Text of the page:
Sanne's Outdoor No Knead Bread
For me there is something special about outdoor cooking, like a mindful ritual. No scale or timers, just you, the ingredients and fire. Slow and in tune with nature. My favourites to cook outdoors must be bread and stew, although I love a good pie and pizza as well.
A cast iron pan, such as a Dutch oven, is really nice to use if you cook over the fire. It heats up evenly and holds the heat very well. When you don’t have a Dutch oven, or find it too heavy to carry around (I totally get that!) a double mess tin (or other thick non-coated pan with a lid) will work as well for this recipe.
2 cups spelt flour
2 teaspoons baking powder
1.5 teaspoons sea salt
1 tablespoon olive oil
As much water as needed
About a handful of mixed seeds
Some extra olive oil and a baking sheet (optional, but handy) for your Dutch Oven.
Make sure you have got a (camp)fire burning or preheat your oven to 200ºC/390ºF.
Start with mix all the dry ingredients (including the seeds), add the olive oil and stir really well. Add water till a nice dough forms, it needs to be cohesive but not sticky. You probably need about 3/4 cup water (if you want extra fluffy bread, use sparkling water). Mix/knead it until you have a nice ball of dough. There is no need to wait for the dough to rise, since we are using baking powder. One of the things that makes this an easy outdoor bread, is that it doesn’t require much kneading.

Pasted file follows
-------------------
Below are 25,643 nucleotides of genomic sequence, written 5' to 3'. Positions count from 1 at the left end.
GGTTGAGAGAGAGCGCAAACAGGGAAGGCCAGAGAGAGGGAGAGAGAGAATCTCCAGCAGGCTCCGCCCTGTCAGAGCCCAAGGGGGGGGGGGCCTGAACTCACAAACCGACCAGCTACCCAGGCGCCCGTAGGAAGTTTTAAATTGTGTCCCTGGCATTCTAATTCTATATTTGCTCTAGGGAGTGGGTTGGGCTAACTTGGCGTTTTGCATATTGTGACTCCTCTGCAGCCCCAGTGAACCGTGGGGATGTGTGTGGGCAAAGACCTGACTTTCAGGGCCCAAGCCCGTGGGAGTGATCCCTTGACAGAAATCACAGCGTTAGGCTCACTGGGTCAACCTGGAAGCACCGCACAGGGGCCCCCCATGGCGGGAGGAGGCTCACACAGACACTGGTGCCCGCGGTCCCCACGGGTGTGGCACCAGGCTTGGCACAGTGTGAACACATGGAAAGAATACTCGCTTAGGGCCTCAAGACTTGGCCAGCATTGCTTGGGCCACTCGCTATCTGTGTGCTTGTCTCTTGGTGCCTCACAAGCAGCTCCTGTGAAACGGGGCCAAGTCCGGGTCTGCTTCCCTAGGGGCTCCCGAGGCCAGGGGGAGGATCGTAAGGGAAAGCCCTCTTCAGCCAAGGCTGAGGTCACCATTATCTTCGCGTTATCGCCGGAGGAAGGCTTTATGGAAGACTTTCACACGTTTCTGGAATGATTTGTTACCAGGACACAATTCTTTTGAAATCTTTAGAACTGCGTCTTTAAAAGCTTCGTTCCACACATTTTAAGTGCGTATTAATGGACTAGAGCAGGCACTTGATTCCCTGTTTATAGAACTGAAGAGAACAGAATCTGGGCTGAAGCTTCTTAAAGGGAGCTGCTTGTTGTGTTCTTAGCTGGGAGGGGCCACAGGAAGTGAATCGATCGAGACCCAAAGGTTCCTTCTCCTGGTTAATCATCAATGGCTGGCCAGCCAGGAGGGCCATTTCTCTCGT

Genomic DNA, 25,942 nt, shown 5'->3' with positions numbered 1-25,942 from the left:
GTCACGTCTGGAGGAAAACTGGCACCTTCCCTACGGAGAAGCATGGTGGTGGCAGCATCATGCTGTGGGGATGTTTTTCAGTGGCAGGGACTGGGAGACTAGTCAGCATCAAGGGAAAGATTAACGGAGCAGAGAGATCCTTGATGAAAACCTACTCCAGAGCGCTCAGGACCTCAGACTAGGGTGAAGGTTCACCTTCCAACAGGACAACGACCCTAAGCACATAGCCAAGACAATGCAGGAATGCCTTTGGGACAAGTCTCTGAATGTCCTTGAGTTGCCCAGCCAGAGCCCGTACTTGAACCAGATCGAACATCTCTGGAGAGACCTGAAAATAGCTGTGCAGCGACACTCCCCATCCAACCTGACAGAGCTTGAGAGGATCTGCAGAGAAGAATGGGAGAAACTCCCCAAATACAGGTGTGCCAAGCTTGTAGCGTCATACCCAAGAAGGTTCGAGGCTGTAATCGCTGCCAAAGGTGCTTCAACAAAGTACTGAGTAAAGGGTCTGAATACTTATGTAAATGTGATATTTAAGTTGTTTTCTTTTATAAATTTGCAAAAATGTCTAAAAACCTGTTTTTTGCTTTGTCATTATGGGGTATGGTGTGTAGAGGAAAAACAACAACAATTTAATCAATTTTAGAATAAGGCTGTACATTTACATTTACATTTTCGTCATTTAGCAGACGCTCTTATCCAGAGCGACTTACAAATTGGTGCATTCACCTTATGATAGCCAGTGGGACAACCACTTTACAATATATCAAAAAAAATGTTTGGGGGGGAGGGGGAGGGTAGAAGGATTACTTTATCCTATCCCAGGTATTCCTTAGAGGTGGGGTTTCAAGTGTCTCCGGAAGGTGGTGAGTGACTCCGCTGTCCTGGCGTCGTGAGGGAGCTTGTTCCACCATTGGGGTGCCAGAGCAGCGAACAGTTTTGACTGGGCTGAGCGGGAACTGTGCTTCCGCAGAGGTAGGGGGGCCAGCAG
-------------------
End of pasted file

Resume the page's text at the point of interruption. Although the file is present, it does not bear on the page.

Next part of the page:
Make sure your Dutch oven (or mess tins) has a good coat of olive oil on the inside (don’t forget in inside of the lid). Place the baking sheet on the bottom and place your ball of dough on top of it. Press some extra seeds onto the ball of dough.
Now back to the fire: Move the fire, or make sure the ground is covered with hot coals (no direct flames/fire). Add a couple of hot coals on top of the lid of the Dutch oven. With bread, the top heat is more important than the heat from below. If you are using the mess tins (or other pan), use the same technique, however you should be extra careful not to burn the bread.
Your bread will be done in about 40 minutes or so – depending on the heat of the coals/your oven, the size of your Dutch oven, and so on. To put it simply, your bread is done, when it is done. If it looks golden brown and sounds hollow if you tap on it, it is probably done!
Sanne is a nature lover in skin and bones. Reconnecting with nature through ancient skills and crafts. Sleeping under the stars and sipping on tea when the sun rises. Encouraging others to head outdoors and find calm and strength along the way.
All photos were taken by and/or belong to Sanne